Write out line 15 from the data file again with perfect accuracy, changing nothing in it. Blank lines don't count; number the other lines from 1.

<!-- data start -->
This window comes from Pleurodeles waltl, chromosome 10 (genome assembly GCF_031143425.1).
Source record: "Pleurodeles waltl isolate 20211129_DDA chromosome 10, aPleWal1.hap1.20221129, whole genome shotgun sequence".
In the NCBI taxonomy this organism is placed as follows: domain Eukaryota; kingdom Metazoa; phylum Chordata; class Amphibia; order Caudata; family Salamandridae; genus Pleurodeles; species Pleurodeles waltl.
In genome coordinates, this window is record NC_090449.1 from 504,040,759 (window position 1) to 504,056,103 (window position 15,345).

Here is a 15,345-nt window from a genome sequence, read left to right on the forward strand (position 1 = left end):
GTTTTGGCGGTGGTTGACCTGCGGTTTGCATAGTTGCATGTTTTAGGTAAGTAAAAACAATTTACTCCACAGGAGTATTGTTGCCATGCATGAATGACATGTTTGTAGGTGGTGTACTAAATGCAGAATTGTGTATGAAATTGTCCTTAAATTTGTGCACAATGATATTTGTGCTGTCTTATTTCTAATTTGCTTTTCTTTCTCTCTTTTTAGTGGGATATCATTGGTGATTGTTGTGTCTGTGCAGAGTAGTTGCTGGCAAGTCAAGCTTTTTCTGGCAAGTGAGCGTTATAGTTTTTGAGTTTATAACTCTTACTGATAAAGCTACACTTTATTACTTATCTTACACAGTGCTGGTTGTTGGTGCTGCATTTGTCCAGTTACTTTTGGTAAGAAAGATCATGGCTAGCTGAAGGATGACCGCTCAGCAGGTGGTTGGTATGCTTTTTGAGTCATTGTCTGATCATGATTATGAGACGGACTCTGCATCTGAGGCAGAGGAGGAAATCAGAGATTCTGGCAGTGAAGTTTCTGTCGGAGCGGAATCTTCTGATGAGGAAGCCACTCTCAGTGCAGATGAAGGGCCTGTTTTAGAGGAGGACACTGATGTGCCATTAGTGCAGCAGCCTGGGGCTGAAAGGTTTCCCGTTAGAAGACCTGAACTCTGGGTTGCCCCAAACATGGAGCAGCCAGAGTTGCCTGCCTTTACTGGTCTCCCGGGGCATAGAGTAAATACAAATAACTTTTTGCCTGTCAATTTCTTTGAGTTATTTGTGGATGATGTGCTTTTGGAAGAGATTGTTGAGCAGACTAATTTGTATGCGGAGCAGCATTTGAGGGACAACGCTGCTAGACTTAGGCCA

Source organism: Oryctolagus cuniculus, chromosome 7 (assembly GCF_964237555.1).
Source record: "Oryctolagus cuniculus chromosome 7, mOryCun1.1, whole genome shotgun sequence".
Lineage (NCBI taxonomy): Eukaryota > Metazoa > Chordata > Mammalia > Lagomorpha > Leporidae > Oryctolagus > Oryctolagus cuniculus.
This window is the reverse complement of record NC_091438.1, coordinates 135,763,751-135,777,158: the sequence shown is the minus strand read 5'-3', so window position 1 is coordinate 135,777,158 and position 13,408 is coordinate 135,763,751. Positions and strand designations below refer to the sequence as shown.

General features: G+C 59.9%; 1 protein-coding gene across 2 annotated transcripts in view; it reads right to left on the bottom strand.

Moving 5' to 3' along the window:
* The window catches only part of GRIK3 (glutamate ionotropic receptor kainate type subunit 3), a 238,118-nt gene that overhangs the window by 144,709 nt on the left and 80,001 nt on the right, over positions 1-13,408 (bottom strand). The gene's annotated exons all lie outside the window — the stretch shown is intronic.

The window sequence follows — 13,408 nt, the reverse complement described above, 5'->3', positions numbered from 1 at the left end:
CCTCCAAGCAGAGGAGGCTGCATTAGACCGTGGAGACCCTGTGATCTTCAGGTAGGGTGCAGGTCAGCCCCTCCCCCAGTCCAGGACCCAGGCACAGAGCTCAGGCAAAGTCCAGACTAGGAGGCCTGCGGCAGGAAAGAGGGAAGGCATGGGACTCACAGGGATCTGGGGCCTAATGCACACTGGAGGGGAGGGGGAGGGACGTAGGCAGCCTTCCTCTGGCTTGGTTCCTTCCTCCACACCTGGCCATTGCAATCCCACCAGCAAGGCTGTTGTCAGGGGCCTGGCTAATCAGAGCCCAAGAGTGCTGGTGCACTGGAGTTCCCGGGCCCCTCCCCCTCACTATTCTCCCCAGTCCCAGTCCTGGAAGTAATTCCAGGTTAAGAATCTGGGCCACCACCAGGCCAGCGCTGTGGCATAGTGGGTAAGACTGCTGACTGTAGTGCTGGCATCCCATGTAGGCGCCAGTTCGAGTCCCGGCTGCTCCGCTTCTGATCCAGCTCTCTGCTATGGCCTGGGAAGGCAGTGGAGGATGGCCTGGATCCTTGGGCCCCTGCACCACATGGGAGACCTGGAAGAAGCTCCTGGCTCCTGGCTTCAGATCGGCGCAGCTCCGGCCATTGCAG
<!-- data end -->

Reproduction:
CCTCCAAGCAGAGGAGGCTGCATTAGACCGTGGAGACCCTGTGATCTTCAGGTAGGGTGCAGGTCAGCCCCTCCCCCAGTCCAGGACCCAGGCACAGAGCTCAGGCAAAGTCCAGACTAGGAGGCCTGCGGCAGGAAAGAGGGAAGGCATGGGACTCACAGGGATCTGGGGCCTAATGCACACTGGAGGGGAGGGGGAGGGACGTAGGCAGCCTTCCTCTGGCTTGGTTCCTTCCTCCACACCTGGCCATTGCAATCCCACCAGCAAGGCTGTTGTCAGGGGCCTGGCTAATCAGAGCCCAAGAGTGCTGGTGCACTGGAGTTCCCGGGCCCCTCCCCCTCACTATTCTCCCCAGTCCCAGTCCTGGAAGTAATTCCAGGTTAAGAATCTGGGCCACCACCAGGCCAGCGCTGTGGCATAGTGGGTAAGACTGCTGACTGTAGTGCTGGCATCCCATGTAGGCGCCAGTTCGAGTCCCGGCTGCTCCGCTTCTGATCCAGCTCTCTGCTATGGCCTGGGAAGGCAGTGGAGGATGGCCTGGATCCTTGGGCCCCTGCACCACATGGGAGACCTGGAAGAAGCTCCTGGCTCCTGGCTTCAGATCGGCGCAGCTCCGGCCATTGCAG